Both Skyfall and Cloud Atlas have been making waves in the Chinese media during the past few days, turning a spotlight on the notorious censors at the State Administration of Radio, Film and Television. They’ve also highlighted why, as my local contacts often refrain, doing business in China is never cut and dried.
James Bond juggernaut Skyfall opened to $5.1M in China on Monday, almost three times the debut of Quantum Of Solace. The film, which prominently features the Shanghai skyline and shows off Macau in what could pass for a travel brochure, is understood to nevertheless have had some scenes modified ahead of release, the BBC reported. The shooting of a Chinese security guard is said to have been excised, and a mention of torture by Chinese security services is said to have been subtitled to remove the reference. Mathew Alderson, a Beijing-based partner at law firm Harris & Moure who specializes in entertainment, tells me that although he has not seen the Chinese version of Skyfall, the reported cuts are “fairly typical examples of censorship. The Chinese are inclined to remove anything that portrays them in a negative light. It could be something as obvious and simple as having Chinese security guards appear ineffective, or because they wouldn’t want people to get the idea that you can walk into some building in Shanghai, kill the guard and walk up to the top of the building… It gets down to a bunch of censors who make decisions based on what they regard as better representing the national prestige of China and directly, or indirectly, the prestige of the Party.”
At the same time, a question hovers over Andy and Lana Wachowski and Tom Tykwer’s sci-fi epic Cloud Atlas which just had its Beijing premiere in what’s said to be a very slimmed-down version. I’ve heard conflicting versions about why cuts were made in this case. I’ve been told by a very well-placed source that the cuts weren’t entirely attributable to SARFT’s sensitivity and rather were an attempt by the distributor to make the film “more appealing to exhibitors” who might have been wary of its nearly three-hour running time. This same source allows that some of the tweaks may have been made “in anticipation” of the censors’ ruling but says there was not a full 40-minute “censor cut.” On the other hand, a spokesperson for Dreams of the Dragon Pictures, the film’s mainland distributor and a large investor, told news agency China.org.cn that changes were made to remove explicit scenes of sex and violence, and company boss Qiu Huashun said the cuts were due to Chinese censorship rules and the interests of the Chinese market. Yet another person close to the production opined to me that the three directors would not have been in attendance at the Beijing premiere if 40 minutes had been shaved at the whim of the local distrib.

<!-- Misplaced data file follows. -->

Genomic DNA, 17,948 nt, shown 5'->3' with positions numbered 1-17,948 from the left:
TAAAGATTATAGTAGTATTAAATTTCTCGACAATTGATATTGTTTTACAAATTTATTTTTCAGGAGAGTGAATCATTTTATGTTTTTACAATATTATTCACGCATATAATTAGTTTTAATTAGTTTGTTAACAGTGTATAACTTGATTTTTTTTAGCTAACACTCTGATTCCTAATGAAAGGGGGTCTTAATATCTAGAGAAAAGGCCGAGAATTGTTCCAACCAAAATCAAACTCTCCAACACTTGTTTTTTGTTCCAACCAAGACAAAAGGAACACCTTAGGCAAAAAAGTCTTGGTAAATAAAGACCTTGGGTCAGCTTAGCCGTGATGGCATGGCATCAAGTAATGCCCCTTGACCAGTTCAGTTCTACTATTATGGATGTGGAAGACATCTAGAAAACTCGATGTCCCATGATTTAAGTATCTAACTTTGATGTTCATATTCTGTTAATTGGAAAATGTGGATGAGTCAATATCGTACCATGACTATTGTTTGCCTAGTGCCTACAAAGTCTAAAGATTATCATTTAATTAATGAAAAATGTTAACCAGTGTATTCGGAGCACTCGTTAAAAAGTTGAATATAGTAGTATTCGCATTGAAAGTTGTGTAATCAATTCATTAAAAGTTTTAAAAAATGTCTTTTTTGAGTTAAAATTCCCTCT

Meanwhile, the Chinese are increasingly more vocal about censorship. The Xinhua news agency reports that the edited version of Skyfall led film industry insiders to call for reforms to the movie review system. Shi Chuan, a professor at Shanghai University’s school of film & TV arts and technology, proposed laws be put in place for movie censors to follow. “Movie regulators should respect the producers’ original ideas, rather than chopping scenes arbitrarily,” he said. Although, he did add that respect of local culture and tradition was important. Shi trod a bit more lightly than filmmaker Xie Fei, who in December accused local censors of being “a corrupt black spot for controlling the prosperity of the cultural and entertainment industry” and called for a new rating system “that allows for a self-governed and self-disciplined film industry, bound by legal restrictions and administrative supervision.”
The cases of Skyfall and Cloud Atlas have also turned a light on China’s piracy issues. Cloud Atlas co-director Lana Wachowski reportedly said yesterday of the cuts to the film, “It sucks really. But I believe you can watch the full version online.” Speaking of Skyfall, the BBC reported Monday that a “pirated DVD copy of the full movie” was already “widely available” ahead of the release.